“Ecologically, the Minneapolis park system is a jewel,” said Young. “From green space to water quality, the Minneapolis Park and Recreation Board has protected the natural environment in this city. Our parks, lakes, river and urban forest serves the natural, leisure and recreation needs of adults, children and families alike. This is the legacy of an independent Park Board, and there is no certainty that the City Council will manage the park system with such diligence and success.”
Council Member Gordon noted that residents are right to be concerned about an apparent ‘power grab’ on the part of City Hall. “Grassroots democracy can only be effective when the public has direct access to decision makers. Multiple points of contact offer residents more opportunities to make their opinions known and have their voices heard. Now, just over a year after the elimination of the independent Library Board, is not the time for us to talk about consolidating still more power in the hands of fewer people.” Both Gordon and Young agree that decentralization of power is important in order to have checks and balances, increase residents’ access to decision makers, foster innovation, and preserve services.
Young and Gordon also warn of the potential impacts this proposal could have on poor communities and working families. “One of the reasons being given for eliminating the Park Board is to ‘create efficiencies.’ In this era in which schools have been closed in low-income neighborhoods, the City has instituted a hiring freeze and all levels of government may be poised to lay off staff, I am wary of allowing ‘efficiency’ to mean loss of services to the least well-off and the loss of good paying union jobs,” adds Gordon.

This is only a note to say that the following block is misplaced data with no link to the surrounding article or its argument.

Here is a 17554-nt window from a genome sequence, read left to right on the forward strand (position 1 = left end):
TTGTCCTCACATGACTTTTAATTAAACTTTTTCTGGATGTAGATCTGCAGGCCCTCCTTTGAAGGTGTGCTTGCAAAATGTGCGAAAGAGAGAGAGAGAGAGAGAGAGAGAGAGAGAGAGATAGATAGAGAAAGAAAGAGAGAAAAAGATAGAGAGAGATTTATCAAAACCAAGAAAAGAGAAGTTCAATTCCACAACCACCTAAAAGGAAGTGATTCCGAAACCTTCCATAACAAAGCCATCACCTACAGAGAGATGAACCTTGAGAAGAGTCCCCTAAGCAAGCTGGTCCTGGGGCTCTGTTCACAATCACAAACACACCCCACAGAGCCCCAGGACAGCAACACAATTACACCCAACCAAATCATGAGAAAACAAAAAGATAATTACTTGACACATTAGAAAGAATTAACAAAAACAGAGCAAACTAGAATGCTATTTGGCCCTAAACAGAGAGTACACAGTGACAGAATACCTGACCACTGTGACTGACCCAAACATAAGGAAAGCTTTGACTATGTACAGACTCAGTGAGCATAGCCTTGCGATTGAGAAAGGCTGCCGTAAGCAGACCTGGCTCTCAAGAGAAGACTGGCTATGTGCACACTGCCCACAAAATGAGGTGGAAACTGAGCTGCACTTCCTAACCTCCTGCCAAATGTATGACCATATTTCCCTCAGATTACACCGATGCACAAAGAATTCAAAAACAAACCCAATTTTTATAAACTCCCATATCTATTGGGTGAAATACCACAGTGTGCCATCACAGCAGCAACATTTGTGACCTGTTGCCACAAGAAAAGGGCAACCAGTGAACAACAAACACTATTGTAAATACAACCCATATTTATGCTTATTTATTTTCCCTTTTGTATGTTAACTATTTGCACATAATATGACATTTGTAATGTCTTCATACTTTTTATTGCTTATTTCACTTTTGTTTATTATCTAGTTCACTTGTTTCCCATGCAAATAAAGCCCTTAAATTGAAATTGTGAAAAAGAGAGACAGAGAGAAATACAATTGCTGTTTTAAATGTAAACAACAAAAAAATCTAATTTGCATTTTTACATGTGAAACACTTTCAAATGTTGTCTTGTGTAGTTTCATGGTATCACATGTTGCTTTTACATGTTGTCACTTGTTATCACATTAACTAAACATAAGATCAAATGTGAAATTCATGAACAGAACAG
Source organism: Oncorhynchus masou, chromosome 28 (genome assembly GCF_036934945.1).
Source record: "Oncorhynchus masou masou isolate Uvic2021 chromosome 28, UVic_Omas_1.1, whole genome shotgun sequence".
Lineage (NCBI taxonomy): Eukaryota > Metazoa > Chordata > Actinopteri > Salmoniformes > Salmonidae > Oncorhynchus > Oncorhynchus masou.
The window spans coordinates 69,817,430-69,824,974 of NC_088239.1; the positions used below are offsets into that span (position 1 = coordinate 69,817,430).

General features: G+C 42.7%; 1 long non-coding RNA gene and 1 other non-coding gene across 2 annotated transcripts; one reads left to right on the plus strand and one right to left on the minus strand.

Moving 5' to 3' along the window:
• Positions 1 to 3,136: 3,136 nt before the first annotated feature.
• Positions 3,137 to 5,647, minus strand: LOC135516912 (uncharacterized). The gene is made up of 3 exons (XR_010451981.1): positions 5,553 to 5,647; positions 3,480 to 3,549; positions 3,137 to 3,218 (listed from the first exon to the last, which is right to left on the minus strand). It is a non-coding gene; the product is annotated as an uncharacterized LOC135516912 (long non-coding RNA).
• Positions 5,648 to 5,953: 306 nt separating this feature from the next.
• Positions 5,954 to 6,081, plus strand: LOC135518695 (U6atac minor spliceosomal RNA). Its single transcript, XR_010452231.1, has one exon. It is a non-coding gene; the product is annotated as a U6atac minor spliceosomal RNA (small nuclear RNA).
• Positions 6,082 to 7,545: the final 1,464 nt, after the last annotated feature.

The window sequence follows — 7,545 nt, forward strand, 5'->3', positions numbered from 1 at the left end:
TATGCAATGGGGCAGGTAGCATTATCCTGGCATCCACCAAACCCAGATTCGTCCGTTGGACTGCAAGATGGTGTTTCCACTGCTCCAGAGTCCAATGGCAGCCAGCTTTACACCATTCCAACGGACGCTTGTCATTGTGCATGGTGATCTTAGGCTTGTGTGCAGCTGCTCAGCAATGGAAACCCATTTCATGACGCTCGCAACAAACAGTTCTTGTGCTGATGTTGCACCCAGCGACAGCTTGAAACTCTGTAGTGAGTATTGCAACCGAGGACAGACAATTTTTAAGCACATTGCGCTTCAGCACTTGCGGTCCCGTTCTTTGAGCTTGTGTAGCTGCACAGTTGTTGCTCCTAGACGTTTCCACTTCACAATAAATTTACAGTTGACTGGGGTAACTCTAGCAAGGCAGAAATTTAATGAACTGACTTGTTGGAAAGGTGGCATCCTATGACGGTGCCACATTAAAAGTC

“We also need to maintain our focus on the future,” said Young. “Over my 20 years of service on the Park Board, I have consistently fought against selling off park assets for development. I fear that the City Council will, in the name of ‘streamlining’ the system and reducing costs, sell off some of our incredibly valuable parkland. This will become much more likely if parks must compete with other City priorities, like police and firefighters.”
Young and Gordon agree that there are significant governance issues that must be resolved between the Park Board and the City. However, they both feel that there are other, as yet unexplored options to preserve parkland, manage public dollars responsibly, and clarify accountability. “One option is to rethink the old 1994 agreement between the City and the Park Board which in effect makes this supposedly independent board dependent on the City for its funding,” said Young. Gordon agreed, saying that “there are concerns about the future of our parks and the relationship between the Park Board and City Council, and it is time for the Council, Park Board and people throughout the city to have a serious, open and inclusive conversation about how to address those concerns and figure out all of the options. It is not time to put the question of its elimination before the voters in November.”
Commissioner Young has worked hard to ensure that the diverse residents of Minneapolis have parks facilities that meet their needs and provide programming opportunities to celebrate their cultures.
MPRB recently approved moving forward on a mult-cultural community center in East Phillips. The revised building design will provide, per the community’s already established priorities a gathering place for all cultures and encourage a shared sense of community. It will offer recreational, educational and healthy development opportunities for all ages, as well as culturally appropriate programs and activities emphasizing child and youth development and leadership skills.
Commissioner Young is proud to have been an early advocate for the Center and to have collaborated with the many groups of people who call East Phillips home in advancing the Center's construction.